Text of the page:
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I have a control that allows a user to either enter a zip code or open up google maps in an iframe and click on the map to pick a location. I currently have this all working and the iframe will send the lat/lon from the click event back to the parent.

I also have a db table set up with lat/lon fields mapped to zip codes.

However, the lat/lon combination will most likely never exactly match the entry I have in the db. So, I'm looking for the best way to match the closest zip code.

Because the user has the ability to manually enter the zip code, I'm not totally worried about precision(i.e. if a user clicks on a border between zip codes), but I would like it to be close as possible. I only need to worry about US locations for now.

My current idea for a solution is to come up with some tolerance(.2?) and query the db for the lat/long +- the tolerance. Then pick the closest match from the result set.

I'd love to hear from someone who has done this before or has a better solution than the one I proposed. I'm not interested in using a service as I have all the data I need.

One concern I have with my proposed solution is figuring out what a good tolerance would be. This project is targeted for rural areas and I'm not sure how spread out the lat/lon entries for these areas could be.

Edit: Here is my table structure: zip5 | city | state | lat | lon | county

zip5 is the primary key

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May I ask why you are you trying to convert lat/lon to zipcode? Once you have the lat/lon you have the key to finding other entities by their proximity. What does having the zipcode get you that having a lat/lon doesn't get you? –  Tim Mar 8 '13 at 22:16
    
@Tim According to the design spec I was given, the zip is to be displayed in the html input. I could argue against it, but this doesn't seem like it should be that difficult. –  Helto Mar 8 '13 at 22:20
    
If you need to find the distance between 2 sets of lat/lon, google Greatest Circle Distance ... Then you can easily calculate the distance from the given zip code (lat/lon) to the ones you have on file ... –  dleiftah Mar 8 '13 at 22:27
    
But you will have to use something like R-trees or some analogous approach to limit the query to only the set of nearby zips, or you will have to measure the distance to all of them and pick the nearest. –  Tim Mar 8 '13 at 22:31
    
@dleiftah: the ones you have on file. What if you have ALL zipcodes on file? –  Tim Mar 8 '13 at 22:34

3 Answers 3

up vote 2 down vote accepted

The canonical solution to this problem uses R-trees.

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From the reading I have done I agree with you. Unfortunately I'm not sure how I would create bounding boxes for all zip codes. –  Helto Mar 8 '13 at 23:33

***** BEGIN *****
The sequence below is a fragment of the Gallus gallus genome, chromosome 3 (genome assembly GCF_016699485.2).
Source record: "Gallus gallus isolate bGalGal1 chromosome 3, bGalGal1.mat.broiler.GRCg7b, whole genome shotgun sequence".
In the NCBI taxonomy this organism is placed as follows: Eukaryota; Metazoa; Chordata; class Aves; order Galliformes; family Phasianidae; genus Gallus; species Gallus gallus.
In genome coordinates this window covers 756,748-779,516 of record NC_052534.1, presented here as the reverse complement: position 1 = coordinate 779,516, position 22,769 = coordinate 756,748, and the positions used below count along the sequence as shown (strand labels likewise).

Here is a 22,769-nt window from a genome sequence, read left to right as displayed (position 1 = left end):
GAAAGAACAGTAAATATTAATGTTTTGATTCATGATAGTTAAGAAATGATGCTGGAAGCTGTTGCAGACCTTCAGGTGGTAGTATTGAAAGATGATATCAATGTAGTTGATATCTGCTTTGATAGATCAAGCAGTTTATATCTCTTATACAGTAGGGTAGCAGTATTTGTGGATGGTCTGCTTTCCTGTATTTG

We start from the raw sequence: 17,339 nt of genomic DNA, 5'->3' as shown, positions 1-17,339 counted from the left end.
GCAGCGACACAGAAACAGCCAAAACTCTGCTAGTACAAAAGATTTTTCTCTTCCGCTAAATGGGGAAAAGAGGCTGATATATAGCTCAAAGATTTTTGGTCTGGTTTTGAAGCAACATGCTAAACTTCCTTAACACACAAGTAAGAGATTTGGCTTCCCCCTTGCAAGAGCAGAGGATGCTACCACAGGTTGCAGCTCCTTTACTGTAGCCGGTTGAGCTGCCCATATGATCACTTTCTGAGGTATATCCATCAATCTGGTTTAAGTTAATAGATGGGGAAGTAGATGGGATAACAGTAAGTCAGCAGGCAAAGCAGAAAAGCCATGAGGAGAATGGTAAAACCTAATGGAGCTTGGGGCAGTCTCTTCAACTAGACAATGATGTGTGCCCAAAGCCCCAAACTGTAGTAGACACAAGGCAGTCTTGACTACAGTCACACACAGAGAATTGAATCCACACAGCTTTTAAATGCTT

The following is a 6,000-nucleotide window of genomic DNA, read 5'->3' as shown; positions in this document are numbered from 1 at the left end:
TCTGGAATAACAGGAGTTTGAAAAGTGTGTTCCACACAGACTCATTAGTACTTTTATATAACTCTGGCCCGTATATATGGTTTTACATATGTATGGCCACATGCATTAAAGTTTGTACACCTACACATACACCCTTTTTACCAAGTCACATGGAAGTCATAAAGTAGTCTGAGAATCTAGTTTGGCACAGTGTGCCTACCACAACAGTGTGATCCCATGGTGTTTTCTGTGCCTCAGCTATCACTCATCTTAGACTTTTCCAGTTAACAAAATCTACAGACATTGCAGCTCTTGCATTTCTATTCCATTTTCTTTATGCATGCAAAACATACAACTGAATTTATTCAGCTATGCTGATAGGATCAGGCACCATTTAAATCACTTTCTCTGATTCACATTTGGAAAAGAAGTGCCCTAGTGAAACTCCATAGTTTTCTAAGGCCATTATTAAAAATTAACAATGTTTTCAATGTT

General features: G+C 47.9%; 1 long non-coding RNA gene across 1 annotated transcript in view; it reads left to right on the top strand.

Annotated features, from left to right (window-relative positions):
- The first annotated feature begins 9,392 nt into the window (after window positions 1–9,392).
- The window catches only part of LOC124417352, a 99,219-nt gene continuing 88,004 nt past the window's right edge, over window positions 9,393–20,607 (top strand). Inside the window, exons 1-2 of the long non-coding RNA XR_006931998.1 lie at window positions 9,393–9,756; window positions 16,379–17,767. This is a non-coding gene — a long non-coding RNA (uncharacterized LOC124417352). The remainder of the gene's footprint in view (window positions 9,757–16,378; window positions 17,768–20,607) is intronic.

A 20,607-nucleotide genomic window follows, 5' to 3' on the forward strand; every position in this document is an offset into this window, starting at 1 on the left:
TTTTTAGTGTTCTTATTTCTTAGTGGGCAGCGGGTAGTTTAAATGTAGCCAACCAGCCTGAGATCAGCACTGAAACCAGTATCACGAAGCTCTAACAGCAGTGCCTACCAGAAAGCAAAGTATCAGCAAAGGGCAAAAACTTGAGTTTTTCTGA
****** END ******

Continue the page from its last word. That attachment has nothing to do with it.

A bounding box can be of any size and it can be defined by its top left and bottom right coordinates. Let's say you made boxes 25 x 25 miles. You would create your table of bounding boxes. Then you would iterate your bounding boxes table, and then in a nested loop iterate your zipcode table and compute whether the centroid of the zip fell within the box. If it did, you create a boundingbox-zipcode link in the link table. At runime you compute which bounding box the click occurs in, select its linked zips, and compute the distance to each, selecting the nearest. –  Tim Mar 8 '13 at 23:45
    
Thank you, this makes sense. Hopefully my zip table's lat/lon fields are the centroid and this will be even easier. –  Helto Mar 9 '13 at 4:53

One minute of Latitude (ie 1/60 degree) = 1 n.m., or about 6,000 feet. Therefore 5 min. Latitude = about 30,000 feet = about 6 statute miles.

Longitude narrows towards the poles, but if we take the continental US as being about 36 degrees North, give or take (a fair bit I agree, but an approximation should be suficient for this application), then one minute of Longitude ~ 1 n.m. * cos 36 ~ 6,000 * 0.81 = 4,850 feet.

Since Zip codes (or at least the first set of 5 digits) represent post offices, which in rural areas are likely 20-30 miles apart, you could do worse than to use a Lat-Long grid of about 1/2 that, or say 10 min. Latitude x 12 min. Longitude. Those are conveniently 1/6 degree and 1/5 degree respectively.

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Thank you for the insightful response. It seems like those values could very well be a decent tolerance to work off of. –  Helto Mar 8 '13 at 23:08

You might want to ditch your own database lookup and use a webservice that already does this, such as GeoNames. See the SO question Get zip code from latitude, longitude? for more info. Looks like it already does what you're trying to do, but without all the calculations and tolerances.

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I specifically wrote in my question that I am not interested in a service. I have everything I need to make this work, I just need to be able to filter most of the data with a query. –  Helto Mar 8 '13 at 23:10

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